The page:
• Variations in State Laws and Regulations: When you offer physical therapy services in another state with privileges, you still must follow that state's regulations. Hence, you must take responsibility to learn the various requirements for all states you have privilege in. The PT Compact site offers resources for learning about various state laws when acquiring or using privilege.
  • Working in Non-Participating States: If you live in a non-participating state, you cannot obtain privileges to work in other states. However, even if you have a license in a member state, you can only get privileges to provide physical therapy services in other member states. For non-participating states, you must still get a full license to practice in that state.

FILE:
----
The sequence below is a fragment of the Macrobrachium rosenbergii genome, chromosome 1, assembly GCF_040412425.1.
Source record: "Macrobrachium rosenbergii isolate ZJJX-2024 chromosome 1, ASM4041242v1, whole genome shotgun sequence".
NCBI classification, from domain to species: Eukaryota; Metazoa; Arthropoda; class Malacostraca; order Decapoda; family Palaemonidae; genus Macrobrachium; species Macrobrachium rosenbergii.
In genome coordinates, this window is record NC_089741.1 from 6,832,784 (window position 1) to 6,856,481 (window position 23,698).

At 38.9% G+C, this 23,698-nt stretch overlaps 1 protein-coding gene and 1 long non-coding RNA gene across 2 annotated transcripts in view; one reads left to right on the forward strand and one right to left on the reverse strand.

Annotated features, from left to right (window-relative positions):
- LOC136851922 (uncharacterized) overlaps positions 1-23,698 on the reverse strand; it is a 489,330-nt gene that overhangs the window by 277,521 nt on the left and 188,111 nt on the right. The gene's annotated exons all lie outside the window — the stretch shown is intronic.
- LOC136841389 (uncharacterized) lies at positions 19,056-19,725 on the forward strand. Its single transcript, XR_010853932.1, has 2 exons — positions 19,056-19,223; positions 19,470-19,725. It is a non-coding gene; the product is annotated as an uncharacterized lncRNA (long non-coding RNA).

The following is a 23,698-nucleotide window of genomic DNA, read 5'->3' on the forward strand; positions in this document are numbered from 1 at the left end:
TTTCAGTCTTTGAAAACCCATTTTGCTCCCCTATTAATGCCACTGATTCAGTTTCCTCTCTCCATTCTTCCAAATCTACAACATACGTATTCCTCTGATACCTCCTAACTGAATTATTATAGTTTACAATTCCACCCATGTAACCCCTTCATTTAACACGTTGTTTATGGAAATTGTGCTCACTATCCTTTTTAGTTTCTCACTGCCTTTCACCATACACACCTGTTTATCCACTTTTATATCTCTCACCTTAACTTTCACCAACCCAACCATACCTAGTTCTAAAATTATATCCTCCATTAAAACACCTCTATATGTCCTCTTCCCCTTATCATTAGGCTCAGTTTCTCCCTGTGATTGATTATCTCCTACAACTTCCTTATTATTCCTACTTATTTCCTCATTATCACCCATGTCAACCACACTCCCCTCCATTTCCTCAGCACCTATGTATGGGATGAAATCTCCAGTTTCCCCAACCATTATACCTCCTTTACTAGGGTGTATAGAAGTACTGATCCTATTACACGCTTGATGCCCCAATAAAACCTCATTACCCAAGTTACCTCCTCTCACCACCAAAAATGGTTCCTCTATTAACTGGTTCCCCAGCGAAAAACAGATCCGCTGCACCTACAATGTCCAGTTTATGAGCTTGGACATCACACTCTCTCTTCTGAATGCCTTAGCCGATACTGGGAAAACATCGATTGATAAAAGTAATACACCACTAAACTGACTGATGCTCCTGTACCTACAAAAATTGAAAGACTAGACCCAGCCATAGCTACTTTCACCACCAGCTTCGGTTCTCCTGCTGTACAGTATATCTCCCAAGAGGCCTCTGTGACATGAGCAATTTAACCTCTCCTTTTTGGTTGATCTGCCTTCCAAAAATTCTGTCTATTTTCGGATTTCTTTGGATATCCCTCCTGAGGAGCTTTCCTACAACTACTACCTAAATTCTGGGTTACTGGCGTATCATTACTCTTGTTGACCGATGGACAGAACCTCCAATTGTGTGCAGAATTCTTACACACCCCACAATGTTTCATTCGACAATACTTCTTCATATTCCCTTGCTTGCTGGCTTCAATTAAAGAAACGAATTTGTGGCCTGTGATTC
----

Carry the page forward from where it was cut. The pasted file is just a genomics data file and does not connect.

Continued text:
How Can I Join and Get A PT or PTA Compact Privilege?

To get PT or PTA privileges in a state, go through the following process for each state you want to work in.

1. Check Eligibility

Verify that you can apply for a PT or PTA Compact privilege. You must meet the following requirements:

  • Have a current PT or PTA license in your home state.
  • Your home state must issue and accept privileges.
  • The state you want privileges in must be a member state and accept and issue privileges.
  • You must have proof of residency in your home state with a current driver's license.
  • For the last two years, you cannot have had any disciplinary action or encumbrances on any license.

Meeting the above criteria means you can register to take a jurisprudence exam, if required, or continue to purchase your privileges online.